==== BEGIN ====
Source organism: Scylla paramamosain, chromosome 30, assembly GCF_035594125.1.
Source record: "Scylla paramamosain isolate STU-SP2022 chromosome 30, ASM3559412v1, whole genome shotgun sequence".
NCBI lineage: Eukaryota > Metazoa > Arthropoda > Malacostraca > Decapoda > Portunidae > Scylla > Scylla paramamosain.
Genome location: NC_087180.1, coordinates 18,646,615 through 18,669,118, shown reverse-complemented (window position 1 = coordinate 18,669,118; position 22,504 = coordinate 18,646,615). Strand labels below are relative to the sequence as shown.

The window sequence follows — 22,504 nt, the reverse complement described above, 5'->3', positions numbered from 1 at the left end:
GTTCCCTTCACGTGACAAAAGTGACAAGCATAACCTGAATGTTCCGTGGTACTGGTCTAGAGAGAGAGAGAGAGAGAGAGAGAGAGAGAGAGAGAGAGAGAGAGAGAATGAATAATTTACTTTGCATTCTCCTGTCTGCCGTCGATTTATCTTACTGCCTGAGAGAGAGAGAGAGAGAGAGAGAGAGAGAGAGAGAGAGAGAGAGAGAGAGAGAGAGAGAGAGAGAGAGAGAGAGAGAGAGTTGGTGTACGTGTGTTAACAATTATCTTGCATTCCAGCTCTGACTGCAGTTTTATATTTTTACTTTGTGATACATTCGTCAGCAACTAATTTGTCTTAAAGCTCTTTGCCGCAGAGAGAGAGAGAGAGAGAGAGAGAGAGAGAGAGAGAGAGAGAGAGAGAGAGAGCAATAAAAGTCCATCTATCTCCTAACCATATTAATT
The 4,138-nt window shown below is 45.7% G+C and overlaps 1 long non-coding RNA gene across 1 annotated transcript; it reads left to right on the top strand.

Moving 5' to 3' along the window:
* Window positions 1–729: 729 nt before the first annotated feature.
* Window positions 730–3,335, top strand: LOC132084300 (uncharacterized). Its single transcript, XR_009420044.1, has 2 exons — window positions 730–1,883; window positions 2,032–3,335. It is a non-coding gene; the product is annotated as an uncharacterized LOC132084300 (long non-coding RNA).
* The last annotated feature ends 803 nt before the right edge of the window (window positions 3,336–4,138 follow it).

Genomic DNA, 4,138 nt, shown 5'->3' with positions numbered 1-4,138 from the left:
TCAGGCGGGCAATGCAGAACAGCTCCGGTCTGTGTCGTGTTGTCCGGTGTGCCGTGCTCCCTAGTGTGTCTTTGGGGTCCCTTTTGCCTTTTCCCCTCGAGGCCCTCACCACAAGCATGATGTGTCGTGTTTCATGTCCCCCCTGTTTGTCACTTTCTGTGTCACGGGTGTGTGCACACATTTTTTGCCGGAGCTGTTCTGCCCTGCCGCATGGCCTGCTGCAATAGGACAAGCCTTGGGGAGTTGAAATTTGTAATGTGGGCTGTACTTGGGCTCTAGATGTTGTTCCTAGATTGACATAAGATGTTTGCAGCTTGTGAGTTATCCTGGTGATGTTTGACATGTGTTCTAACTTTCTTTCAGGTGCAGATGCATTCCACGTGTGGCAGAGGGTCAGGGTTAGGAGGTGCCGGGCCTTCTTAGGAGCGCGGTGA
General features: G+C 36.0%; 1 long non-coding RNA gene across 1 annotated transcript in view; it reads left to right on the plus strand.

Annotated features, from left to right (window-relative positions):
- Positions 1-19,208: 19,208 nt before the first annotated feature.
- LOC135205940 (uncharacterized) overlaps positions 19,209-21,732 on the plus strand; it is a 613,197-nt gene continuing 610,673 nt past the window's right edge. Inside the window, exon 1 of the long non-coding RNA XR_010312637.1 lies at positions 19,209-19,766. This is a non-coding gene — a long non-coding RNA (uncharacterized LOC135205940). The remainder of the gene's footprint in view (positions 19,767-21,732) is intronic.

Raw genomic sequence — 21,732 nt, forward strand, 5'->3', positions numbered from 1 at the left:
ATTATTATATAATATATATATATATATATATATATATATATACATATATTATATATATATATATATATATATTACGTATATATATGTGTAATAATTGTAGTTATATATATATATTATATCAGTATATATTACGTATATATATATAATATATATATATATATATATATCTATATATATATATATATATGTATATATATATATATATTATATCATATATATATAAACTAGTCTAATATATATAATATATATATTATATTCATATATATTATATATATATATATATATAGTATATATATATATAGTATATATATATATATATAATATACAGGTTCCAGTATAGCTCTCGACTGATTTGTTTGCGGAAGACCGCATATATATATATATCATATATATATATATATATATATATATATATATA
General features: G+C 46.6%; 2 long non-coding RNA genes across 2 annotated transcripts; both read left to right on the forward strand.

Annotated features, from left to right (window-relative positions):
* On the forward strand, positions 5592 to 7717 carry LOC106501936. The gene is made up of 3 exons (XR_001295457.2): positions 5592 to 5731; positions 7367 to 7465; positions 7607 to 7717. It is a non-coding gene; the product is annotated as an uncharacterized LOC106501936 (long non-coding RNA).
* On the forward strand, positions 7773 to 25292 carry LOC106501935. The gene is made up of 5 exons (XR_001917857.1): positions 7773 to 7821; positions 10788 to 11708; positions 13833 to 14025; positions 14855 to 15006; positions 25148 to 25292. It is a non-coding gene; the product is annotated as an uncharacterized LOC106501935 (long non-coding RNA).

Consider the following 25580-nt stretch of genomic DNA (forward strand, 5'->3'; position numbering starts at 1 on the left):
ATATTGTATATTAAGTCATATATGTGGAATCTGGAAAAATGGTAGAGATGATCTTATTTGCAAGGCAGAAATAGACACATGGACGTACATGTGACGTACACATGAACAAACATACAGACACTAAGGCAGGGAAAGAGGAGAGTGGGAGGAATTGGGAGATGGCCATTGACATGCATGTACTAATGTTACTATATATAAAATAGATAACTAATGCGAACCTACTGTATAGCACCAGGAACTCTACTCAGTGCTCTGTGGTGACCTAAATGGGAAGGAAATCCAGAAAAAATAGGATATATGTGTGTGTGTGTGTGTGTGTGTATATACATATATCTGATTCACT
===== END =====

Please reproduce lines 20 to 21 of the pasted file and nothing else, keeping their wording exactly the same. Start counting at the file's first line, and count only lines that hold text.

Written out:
General features: G+C 46.6%; 2 long non-coding RNA genes across 2 annotated transcripts; both read left to right on the forward strand.

Annotated features, from left to right (window-relative positions):